Photographers considering the new 15″ MacBook Pro should note several features in the new aluminum-slab design. The 15.4″ LCD is covered by an all-glass front that is designed not only to look good giving you a seemless edge-to-edge feel but also to minimize flex in the lid. And thanks to the front glass you get quite a bit of glare for free. Of course there are many that enjoy the improved contrast and ‘pop’ in color and Steve Jobs is one of them. The LCD has a LED backlight and so is very slim but thanks to the front glass the lid is rigid.
Ars Technica’s Creative Director Aurich Lawson has this to say about glossy displays in general: “In a properly light-controlled environment… with all tech specs being equal, and with properly calibrated screens, a glossy LCD is going to outperform a matte one every time.” He points to higher contrast thanks to deeper blacks in glossy displays. Aurich also states that “… a matte screen… is actually distorted. The matte coating that diffuses glare and reflections… [also reduce] contrast and saturation.”
Ars Technica’s Contributor and Magazine Creative Director Dave Girard likes all the improved performance of glare displays except for the glare: “It’s distracting and for someone like me, who’s constantly retouching images and scouring images for dust… [a] glossy screen would make my work a nightmare of squinting and head-bobbing.”
It really does depend on how you work, where you work and your personal tolerance for glare. Fortunately, the 17″ MacBook Pro does come with a matte LCD option: you just need to pony up an additional $50 for it.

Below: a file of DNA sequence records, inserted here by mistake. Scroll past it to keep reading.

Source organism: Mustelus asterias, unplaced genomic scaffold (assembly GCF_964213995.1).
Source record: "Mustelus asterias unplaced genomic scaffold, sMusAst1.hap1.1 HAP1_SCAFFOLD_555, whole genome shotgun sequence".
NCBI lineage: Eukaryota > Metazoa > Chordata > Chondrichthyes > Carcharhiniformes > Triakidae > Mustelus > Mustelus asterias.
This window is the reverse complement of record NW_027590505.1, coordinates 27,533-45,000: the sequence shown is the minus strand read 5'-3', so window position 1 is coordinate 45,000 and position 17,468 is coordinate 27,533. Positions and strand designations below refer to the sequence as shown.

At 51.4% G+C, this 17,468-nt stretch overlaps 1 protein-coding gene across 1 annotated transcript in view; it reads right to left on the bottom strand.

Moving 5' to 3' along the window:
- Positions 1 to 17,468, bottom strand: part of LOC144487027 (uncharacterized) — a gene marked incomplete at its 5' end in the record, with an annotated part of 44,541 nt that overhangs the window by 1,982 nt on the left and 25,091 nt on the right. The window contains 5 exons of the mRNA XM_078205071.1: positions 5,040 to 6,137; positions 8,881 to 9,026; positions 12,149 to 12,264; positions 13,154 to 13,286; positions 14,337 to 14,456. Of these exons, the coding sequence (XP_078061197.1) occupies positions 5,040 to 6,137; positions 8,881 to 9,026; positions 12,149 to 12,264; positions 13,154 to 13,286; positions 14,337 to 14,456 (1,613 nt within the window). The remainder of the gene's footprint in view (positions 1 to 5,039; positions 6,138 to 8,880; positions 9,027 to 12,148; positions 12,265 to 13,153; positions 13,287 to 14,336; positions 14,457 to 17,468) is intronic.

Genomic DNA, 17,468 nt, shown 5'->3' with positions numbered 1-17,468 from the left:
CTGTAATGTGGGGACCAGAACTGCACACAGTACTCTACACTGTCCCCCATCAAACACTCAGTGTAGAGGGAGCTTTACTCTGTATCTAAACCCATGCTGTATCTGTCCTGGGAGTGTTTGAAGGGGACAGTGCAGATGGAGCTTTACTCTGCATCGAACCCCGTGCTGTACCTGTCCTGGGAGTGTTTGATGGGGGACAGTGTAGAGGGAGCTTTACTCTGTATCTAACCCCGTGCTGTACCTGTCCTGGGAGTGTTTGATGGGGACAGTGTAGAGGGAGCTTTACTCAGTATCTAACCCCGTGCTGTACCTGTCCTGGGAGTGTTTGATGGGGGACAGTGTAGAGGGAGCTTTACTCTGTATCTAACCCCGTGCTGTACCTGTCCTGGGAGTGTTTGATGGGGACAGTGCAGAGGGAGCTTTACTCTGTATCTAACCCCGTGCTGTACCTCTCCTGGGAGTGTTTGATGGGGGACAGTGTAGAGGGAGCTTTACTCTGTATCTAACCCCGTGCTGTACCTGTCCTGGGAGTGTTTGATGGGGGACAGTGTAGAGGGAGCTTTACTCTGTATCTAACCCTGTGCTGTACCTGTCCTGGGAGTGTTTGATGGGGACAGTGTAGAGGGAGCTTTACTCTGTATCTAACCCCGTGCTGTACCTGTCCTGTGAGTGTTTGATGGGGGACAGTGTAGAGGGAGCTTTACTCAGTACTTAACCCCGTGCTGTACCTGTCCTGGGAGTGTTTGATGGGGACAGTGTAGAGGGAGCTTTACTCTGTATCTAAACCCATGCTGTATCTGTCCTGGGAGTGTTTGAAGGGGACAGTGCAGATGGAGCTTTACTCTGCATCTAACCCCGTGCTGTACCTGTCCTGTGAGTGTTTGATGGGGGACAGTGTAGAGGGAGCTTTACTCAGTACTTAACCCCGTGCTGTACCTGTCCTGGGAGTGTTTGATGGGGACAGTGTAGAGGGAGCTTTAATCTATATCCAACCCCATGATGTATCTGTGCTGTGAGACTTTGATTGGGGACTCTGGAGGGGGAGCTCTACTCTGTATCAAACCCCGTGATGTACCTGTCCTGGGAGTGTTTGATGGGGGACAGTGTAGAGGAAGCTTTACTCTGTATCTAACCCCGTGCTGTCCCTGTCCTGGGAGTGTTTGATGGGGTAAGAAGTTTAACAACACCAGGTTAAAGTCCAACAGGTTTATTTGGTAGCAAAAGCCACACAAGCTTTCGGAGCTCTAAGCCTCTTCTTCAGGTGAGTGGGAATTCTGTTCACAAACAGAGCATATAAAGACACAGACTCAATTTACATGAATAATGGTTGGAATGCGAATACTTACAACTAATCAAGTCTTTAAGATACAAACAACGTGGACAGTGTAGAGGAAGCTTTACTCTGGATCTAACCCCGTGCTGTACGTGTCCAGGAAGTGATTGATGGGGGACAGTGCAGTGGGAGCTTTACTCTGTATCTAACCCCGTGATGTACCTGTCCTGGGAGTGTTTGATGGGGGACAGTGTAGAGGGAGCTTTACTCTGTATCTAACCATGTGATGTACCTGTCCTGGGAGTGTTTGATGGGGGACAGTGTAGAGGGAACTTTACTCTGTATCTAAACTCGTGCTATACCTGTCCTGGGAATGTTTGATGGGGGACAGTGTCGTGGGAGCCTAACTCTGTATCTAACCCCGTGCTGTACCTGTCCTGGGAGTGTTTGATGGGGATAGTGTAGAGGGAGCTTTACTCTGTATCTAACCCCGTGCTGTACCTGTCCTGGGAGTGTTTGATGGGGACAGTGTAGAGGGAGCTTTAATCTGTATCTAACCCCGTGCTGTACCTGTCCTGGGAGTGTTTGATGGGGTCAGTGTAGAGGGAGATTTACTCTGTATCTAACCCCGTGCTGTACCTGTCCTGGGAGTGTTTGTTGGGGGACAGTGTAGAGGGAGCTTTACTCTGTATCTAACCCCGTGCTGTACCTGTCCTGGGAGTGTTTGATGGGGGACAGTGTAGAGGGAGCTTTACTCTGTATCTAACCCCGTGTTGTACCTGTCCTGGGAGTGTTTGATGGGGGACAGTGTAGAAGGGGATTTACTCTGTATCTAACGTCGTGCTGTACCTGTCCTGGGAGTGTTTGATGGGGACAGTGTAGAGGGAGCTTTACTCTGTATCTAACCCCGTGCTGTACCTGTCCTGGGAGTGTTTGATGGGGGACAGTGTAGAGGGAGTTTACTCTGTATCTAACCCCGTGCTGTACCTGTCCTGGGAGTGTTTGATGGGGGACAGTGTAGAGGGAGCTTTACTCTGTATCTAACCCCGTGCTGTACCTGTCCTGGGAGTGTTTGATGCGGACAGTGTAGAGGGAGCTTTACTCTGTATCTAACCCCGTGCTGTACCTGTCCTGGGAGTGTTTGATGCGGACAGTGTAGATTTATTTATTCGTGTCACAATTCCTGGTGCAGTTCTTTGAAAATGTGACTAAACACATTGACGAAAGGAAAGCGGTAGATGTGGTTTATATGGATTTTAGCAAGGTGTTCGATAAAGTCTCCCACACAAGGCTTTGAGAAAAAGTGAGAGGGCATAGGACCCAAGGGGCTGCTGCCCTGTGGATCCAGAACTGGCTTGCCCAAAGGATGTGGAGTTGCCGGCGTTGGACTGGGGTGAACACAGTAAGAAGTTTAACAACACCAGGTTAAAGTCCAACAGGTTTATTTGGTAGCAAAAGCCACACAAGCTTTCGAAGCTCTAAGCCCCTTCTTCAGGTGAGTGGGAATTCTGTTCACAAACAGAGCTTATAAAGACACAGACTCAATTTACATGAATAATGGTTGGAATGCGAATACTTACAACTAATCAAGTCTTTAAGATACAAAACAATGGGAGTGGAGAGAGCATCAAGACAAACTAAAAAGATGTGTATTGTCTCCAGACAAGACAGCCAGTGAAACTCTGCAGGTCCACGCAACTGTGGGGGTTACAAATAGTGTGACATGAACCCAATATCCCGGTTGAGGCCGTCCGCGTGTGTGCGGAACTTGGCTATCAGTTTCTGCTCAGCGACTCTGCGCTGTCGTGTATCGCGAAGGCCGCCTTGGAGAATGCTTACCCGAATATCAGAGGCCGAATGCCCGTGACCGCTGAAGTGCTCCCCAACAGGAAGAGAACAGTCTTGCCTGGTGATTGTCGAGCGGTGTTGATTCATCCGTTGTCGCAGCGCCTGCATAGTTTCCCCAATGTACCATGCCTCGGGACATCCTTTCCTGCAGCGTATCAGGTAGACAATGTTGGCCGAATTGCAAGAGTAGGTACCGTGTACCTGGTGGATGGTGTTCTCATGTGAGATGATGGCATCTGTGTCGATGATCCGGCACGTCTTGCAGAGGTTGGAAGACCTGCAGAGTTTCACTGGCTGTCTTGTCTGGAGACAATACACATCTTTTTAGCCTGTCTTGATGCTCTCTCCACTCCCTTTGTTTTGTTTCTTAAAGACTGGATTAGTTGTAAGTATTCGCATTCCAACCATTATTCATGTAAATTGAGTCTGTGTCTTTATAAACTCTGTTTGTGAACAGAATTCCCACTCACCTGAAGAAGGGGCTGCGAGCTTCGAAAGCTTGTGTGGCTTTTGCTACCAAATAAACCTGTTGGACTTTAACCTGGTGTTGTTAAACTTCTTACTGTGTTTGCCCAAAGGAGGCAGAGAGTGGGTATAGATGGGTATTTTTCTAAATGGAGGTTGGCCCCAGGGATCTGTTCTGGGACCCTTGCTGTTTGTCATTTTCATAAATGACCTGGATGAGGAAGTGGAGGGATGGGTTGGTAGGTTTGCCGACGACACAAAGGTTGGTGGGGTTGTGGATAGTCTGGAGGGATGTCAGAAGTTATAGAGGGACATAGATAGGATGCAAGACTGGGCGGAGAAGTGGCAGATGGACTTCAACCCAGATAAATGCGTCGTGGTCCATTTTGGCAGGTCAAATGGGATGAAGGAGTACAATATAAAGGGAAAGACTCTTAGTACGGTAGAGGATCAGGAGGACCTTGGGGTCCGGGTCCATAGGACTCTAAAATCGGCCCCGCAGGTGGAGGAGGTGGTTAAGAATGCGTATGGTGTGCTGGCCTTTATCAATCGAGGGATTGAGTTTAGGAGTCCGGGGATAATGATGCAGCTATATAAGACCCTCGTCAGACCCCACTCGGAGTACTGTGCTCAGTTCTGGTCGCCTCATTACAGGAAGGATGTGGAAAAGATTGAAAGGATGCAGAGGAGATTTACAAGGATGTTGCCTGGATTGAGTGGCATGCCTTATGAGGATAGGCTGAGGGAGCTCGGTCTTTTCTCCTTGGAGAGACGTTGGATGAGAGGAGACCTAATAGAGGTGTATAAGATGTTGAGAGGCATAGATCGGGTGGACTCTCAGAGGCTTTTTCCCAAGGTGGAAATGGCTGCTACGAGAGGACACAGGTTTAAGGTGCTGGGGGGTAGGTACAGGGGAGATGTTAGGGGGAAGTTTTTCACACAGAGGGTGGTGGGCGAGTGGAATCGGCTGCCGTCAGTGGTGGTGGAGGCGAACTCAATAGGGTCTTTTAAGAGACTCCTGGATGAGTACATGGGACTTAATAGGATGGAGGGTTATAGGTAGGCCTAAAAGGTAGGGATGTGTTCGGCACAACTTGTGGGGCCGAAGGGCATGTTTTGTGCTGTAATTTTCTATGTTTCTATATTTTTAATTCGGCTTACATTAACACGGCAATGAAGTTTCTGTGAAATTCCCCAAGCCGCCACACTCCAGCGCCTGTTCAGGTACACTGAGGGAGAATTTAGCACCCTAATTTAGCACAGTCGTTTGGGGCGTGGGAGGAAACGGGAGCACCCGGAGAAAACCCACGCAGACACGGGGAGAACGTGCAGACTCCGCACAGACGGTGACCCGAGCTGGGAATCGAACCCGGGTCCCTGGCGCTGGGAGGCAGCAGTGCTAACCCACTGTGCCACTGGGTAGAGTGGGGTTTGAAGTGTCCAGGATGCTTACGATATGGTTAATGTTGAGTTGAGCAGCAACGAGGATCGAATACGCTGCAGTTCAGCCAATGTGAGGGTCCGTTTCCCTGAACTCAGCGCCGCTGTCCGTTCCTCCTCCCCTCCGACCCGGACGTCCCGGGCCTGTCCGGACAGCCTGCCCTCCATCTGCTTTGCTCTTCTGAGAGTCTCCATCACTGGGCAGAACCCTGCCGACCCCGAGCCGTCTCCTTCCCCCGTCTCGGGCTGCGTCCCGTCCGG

The LED backlight is illuminated by white LEDs that replace the traditional CCFLs. LEDs are more rugged, light up instantly and are more environmentally friendly (no Mercury) compared to CCFLs. The are also a bit more expensive.
According to Rob Galbraith, “the display quality is comparable to what we’ve seen before in earlier editions of the LED-backlit MacBook Pro 15 inch.” In Galbraith’s article titled “A look at the evolving laptop display” he mentions a few things:
“Screen brightness is impressively even…”: Which means Apple did a good job of working with LCD manufactures to diffuse the LED light source evenly to all corners of the 15.4″ LCD–a difficult task.
“…[impressive] black and white photo rendering…”
“…overall colour accuracy is decent.”
“Deep shadow posterization… is present but kept to a minimum.”
“…reds and oranges… are considerably skewed in both hue and saturation and really don’t look right on this display.”
“…slight yellow and blue shifts in open shadows [are noticeable].”
“…a very good 15.4 inch… 1440 x 900 pixel screen… for a laptop.”
Galbraith’s comment on the front glass reflects my opinion on glare: “…the glossiness is either a minor irritant or a major distraction…” He also mentions that the glare on the MacBook Pro is “…by far the most reflective.”
This next feature is very important if you use a camcorder that has FireWire 400: If you’re looking for a FireWire 400 port, it’s not there. Instead, you’ll find a FireWire 800 port. I don’t know that many peripherals that make use of FireWire 800 so you’ll likely need a connector that converts your FireWire 400 device connections work. Does the MacBook Pro come with such a connector? Nope. Sonnet has a “FireWire 400-to-800 Adapter”Â and that will cost you $14.95 from Sonnet.
Under the hood, the MacBook Pro has two GPUs that power graphics: NVIDIA’s GeForce 9600M GT with 256MB-512MB GDDR3 and an integrated GeForce 9400M. The 9400M is for when you don’t require a lot of GPU horsepower and when you do you can switch to the more powerful 9600M GT. The 9600M GT should keep Aperture working quickly with the large RAW files and Final Cut Pro humming nicely with massive 720p or 1080p HD files.
[tags]15″ MacBook Pro, Front Glass, Glossy LCD, Matte LCD, Glossy MacBook Pro, Matte MacBook Pro, LED Backlight, MacBook Pro, 15.4″, 1440 x 900[/tags]